LOOKUP FUNCTION AND REFERENCING DATA IN OTHER WORKSHEETS OF AN EXCEL WORKBOOK

You can also reference cells and formulas on other worksheets of the same workbook in Excel. In the chapter one of this tutorial, I illustrated how you can reference data, cell and formulas in the same worksheet of Microsoft Excel. 
Lookup Function And Referencing Data In Other Worksheets Of An Excel Workbook
This is useful when you have related data in different worksheets of a workbook which you want to analyze in another worksheet of that same workbook.

To reference a cell in another worksheet, you begin by typing the equality sign (=), followed by the referenced worksheet name, followed by an exclamation mark also known as bang (!) and lastly, you type the absolute cell reference of the cell, e.g. A1.


The syntax for referencing a data cell in another worksheet is: =Referenced_worksheet_name!absolute_cell_reference_of_the_cell

Also see the full tutorial course content of this Microsoft Excel Tutorial Series

Practical Illustration of Referencing a Data Cell in Another Worksheet

QUESTION:

Joe-Links Services made use of two worksheets of a workbook to record the weekly income from its various departments for the month of January 2016 as shown in the figure below. The first worksheet contains the various departments, the weekly income made by each department and the weekly total income of all the departments. The second worksheet will contain the sum of the various weekly totals. Assuming the worksheet names are Income and Total respectively, calculate the total of the weekly income inside the second worksheet (Total).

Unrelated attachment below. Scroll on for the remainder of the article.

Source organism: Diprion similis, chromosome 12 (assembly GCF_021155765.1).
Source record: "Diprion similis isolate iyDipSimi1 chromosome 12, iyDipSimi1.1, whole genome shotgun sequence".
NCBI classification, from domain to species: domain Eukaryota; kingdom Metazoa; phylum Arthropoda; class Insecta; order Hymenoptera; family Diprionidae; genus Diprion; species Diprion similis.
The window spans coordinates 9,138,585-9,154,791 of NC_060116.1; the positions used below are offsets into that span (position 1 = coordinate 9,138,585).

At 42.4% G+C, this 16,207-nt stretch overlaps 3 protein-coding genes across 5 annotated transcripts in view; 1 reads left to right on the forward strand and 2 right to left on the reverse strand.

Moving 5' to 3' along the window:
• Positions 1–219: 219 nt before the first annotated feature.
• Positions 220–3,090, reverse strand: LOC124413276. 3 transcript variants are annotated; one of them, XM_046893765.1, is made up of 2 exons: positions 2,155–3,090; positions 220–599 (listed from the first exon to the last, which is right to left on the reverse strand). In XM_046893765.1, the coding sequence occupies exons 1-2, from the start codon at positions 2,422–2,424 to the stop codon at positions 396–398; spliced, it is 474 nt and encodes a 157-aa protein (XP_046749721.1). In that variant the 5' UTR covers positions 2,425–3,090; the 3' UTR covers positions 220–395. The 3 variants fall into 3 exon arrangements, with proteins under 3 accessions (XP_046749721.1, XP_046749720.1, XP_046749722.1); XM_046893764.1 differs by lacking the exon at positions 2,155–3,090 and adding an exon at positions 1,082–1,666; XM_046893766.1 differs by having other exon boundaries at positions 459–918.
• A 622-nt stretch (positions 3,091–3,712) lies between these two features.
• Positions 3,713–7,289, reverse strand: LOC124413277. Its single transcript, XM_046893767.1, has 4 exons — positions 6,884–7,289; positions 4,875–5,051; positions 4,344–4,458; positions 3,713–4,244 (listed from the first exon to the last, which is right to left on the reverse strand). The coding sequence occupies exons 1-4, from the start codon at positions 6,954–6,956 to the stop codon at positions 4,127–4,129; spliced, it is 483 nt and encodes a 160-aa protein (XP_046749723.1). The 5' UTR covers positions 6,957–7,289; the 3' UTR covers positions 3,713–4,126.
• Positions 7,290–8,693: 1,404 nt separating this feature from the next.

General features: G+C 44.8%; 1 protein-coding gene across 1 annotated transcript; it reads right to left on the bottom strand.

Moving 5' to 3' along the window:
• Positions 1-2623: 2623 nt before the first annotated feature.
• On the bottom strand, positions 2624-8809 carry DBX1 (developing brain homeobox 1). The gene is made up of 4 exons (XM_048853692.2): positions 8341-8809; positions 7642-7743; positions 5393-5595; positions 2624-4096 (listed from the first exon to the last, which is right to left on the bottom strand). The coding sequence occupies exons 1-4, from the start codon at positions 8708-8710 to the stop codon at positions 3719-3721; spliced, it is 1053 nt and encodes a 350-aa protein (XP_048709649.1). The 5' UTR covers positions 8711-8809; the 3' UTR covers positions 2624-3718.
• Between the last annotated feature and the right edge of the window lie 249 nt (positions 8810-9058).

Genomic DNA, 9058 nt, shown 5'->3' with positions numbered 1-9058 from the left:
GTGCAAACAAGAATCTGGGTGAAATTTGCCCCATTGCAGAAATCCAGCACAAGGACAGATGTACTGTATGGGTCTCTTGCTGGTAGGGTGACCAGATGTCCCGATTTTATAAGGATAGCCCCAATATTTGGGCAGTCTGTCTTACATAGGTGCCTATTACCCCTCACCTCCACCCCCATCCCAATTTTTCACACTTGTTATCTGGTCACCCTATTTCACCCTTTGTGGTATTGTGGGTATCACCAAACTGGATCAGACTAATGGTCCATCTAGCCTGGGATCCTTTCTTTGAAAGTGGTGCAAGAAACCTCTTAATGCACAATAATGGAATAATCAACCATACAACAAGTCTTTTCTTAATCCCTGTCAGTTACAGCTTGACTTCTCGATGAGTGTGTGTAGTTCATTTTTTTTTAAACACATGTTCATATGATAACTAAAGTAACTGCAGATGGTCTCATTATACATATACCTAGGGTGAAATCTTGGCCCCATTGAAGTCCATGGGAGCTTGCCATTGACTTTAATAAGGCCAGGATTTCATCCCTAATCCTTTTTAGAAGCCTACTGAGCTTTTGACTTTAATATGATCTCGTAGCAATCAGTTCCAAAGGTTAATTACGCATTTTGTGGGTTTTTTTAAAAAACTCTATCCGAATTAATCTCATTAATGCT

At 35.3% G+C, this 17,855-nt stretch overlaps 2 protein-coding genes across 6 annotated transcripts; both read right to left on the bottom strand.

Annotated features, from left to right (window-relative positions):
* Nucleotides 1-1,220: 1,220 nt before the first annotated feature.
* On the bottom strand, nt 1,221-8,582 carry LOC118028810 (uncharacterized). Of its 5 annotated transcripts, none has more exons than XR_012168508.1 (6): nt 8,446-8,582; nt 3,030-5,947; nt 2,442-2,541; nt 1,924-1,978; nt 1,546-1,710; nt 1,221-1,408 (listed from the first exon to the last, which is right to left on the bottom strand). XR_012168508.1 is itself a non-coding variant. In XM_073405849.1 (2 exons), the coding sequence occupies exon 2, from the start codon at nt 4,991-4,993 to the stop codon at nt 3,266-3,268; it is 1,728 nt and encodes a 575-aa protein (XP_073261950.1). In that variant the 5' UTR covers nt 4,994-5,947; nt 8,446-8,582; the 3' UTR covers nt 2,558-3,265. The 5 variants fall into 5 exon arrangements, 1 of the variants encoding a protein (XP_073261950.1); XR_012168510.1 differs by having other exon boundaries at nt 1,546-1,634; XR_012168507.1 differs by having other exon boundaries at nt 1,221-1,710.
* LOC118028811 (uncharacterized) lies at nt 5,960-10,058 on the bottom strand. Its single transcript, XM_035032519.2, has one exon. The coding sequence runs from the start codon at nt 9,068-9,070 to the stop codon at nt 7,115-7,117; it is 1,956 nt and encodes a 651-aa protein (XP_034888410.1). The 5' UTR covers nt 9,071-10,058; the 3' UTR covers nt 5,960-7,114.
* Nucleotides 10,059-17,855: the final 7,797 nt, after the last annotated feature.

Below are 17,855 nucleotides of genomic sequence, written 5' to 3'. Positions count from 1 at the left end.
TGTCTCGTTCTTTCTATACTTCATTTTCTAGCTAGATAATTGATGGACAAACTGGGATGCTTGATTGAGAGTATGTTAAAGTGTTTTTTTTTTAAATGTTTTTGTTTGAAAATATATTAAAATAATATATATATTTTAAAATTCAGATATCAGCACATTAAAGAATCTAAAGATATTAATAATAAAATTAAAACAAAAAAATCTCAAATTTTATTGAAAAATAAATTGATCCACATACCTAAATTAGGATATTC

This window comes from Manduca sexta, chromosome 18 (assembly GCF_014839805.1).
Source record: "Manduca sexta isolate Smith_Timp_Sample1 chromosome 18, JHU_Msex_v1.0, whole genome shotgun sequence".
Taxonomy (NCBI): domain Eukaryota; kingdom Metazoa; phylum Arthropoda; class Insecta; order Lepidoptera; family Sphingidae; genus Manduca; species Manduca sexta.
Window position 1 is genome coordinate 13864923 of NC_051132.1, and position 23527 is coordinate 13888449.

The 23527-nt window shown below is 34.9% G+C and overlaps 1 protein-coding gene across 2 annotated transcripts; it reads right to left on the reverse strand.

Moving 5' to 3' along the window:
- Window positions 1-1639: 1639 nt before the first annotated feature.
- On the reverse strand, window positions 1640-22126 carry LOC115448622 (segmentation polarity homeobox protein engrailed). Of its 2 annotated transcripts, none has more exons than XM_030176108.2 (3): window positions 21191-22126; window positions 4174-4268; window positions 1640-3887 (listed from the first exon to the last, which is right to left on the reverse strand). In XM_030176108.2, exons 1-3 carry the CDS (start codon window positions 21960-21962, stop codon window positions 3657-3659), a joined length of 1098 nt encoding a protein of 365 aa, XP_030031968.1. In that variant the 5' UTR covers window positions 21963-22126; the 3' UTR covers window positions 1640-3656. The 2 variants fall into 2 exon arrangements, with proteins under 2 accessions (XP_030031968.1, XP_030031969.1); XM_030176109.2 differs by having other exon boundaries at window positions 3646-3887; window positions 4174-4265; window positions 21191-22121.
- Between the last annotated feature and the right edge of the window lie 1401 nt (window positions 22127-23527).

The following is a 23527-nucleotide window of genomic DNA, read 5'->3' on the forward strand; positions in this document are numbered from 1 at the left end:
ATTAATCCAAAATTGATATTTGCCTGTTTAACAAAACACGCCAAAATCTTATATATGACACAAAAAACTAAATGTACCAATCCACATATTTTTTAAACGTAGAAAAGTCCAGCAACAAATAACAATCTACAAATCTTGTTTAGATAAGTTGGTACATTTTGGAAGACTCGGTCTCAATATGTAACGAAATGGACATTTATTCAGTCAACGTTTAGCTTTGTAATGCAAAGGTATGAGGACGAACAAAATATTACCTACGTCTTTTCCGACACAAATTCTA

Worksheet 1 - Income
Worksheet 1 - Income

SOLUTION TO THE ABOVE QUESTION

1. Prepare the two worksheets as shown in the figures above and rename them to income and total respectively.

2. Activate the second worksheet (total) and type in any of the following formulas in cell B2:
=SUM(income!B6:income!E6) and press Enter.
OR type this:
=income!B6+income!C6+income!D6+income!E6 and press Enter.

The two functions returns the same value. The first one is a built-in function and I made use of range. While the second function is the normal addition.

income! refers to the reference worksheet name from which you get your values.
The second worksheet should now contain the returned value as shown in the figure below.
Worksheet 2 – Total: Result

THE LOOKUP BUILT-IN FUNCTION IN EXCEL

This is an Excel built-in function that returns a data in a cell of a particular row using a provided data in another cell of that same row as reference or criteria.

For example, if you have a worksheet made up of two columns namely: ID and PRODUCT, we can use a particular ID under the ID column (say 101) to find the product name corresponding to that ID.
There are two types of LOOKUP functions in Excel namely: VECTOR LOOKUP function and ARRAY LOOKUP function, but the latter is beyond the scope of this tutorial.

The syntax for the VECTOR LOOKUP function is:
=LOOKUP(lookup_value,lookup_vector,[result_vector])


The function takes 3 arguments: